Google’s fixation with Apple extends to the packaging, which has more cubby holes than a big SUV, and they’re filled with all manner of cables and adapters. There’s a USB-C to USB-A cable, which is to be expected, but also a UBC-C to USB-C for those with more modern devices that have already dropped the standard USB port. There’s also a nice power adapter, which only works with USB-C, and then a USB-C to USB-A dongle. For some reason.

box

Turning on the device, you’re greeted to a fairly standard Android initial setup experience that has just a few interesting changes. There’s a Copy your data option right up front which will let you transfer information from an iPhone or other smartphones. That’s smart. (Though I have not tested that.) And of course setup for both the fingerprint reader and the new Google Assistant, which is a centerpiece of sorts for this device.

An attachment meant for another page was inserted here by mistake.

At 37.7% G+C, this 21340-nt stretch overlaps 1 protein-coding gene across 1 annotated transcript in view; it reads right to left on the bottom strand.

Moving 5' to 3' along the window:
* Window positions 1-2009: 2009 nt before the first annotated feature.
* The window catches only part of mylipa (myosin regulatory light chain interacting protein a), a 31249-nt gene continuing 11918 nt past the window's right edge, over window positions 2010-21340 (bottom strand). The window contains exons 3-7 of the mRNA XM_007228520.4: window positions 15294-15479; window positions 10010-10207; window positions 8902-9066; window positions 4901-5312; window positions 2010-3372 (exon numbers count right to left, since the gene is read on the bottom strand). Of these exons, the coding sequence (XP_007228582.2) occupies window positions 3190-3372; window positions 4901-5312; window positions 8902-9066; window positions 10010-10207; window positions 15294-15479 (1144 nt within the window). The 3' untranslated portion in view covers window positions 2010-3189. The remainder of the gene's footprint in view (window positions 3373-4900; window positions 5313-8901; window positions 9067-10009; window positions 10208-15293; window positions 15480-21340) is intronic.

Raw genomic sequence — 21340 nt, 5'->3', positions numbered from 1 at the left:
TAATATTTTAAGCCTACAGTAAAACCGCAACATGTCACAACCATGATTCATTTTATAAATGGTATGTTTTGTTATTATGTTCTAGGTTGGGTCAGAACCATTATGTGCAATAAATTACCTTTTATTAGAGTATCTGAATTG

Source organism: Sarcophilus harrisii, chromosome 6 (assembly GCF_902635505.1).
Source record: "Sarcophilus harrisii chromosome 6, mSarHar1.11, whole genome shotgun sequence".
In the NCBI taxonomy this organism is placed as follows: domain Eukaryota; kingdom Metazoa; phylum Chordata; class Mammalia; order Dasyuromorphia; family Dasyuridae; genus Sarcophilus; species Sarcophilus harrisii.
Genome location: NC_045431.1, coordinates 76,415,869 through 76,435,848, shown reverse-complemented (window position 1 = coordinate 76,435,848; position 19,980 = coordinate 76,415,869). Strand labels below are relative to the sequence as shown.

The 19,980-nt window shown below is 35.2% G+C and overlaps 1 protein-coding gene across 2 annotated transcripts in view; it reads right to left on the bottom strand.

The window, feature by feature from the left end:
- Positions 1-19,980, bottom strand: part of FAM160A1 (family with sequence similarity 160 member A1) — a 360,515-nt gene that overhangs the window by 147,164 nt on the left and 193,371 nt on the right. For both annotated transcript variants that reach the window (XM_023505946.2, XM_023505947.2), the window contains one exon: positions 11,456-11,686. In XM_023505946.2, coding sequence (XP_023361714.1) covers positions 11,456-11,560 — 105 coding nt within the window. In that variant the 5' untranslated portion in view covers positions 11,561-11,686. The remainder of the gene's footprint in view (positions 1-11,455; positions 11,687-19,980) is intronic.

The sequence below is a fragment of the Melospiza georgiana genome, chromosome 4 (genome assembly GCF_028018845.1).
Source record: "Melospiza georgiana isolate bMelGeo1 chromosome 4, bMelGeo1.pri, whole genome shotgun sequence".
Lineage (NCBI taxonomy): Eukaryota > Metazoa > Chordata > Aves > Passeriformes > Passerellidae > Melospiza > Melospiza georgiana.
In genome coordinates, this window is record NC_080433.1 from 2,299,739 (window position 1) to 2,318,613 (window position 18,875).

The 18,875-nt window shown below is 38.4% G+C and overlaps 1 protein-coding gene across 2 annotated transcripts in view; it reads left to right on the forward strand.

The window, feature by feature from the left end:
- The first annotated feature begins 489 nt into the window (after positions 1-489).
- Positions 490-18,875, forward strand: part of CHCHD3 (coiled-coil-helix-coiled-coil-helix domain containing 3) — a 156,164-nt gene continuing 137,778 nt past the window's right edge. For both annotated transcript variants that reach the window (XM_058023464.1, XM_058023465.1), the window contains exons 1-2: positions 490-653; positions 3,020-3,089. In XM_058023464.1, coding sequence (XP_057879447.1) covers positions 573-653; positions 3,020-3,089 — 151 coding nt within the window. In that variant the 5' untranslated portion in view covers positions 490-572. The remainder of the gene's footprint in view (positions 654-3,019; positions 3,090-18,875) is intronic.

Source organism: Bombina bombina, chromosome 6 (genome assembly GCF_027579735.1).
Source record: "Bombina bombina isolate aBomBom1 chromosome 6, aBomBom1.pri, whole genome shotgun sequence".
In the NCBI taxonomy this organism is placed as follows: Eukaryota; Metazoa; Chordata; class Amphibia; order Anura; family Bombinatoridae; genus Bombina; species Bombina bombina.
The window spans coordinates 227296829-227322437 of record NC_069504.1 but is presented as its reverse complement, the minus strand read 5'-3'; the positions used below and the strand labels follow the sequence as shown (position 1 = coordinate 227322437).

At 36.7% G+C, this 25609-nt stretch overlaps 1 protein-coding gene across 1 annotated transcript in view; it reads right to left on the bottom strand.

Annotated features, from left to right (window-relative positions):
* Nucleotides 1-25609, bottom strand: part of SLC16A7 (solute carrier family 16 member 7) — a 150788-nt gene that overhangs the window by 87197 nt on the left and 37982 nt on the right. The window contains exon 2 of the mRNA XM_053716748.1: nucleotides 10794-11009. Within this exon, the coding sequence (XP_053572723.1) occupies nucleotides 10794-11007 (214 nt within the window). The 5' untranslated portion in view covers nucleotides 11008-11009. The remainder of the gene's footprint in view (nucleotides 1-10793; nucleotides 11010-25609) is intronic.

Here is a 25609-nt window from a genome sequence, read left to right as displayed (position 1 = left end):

asst-setup

The stock Pixel home screen is Spartan and features the new round icons that I believe will be making their way to Android 7.1 on other devices as well.

home

And these icons aren’t just round: You can tap and hold on them to reveal context menus, as with Apple’s Touch 3D and right-clicking on PCs, which provide additional entry points into the underlying apps. But these menus take a step past previous implementations and let you drag them to the home screen as discrete icons. So, for example, if you like the Take a Selfie option you see from the Camera app’s menu, you can use that as an icon too.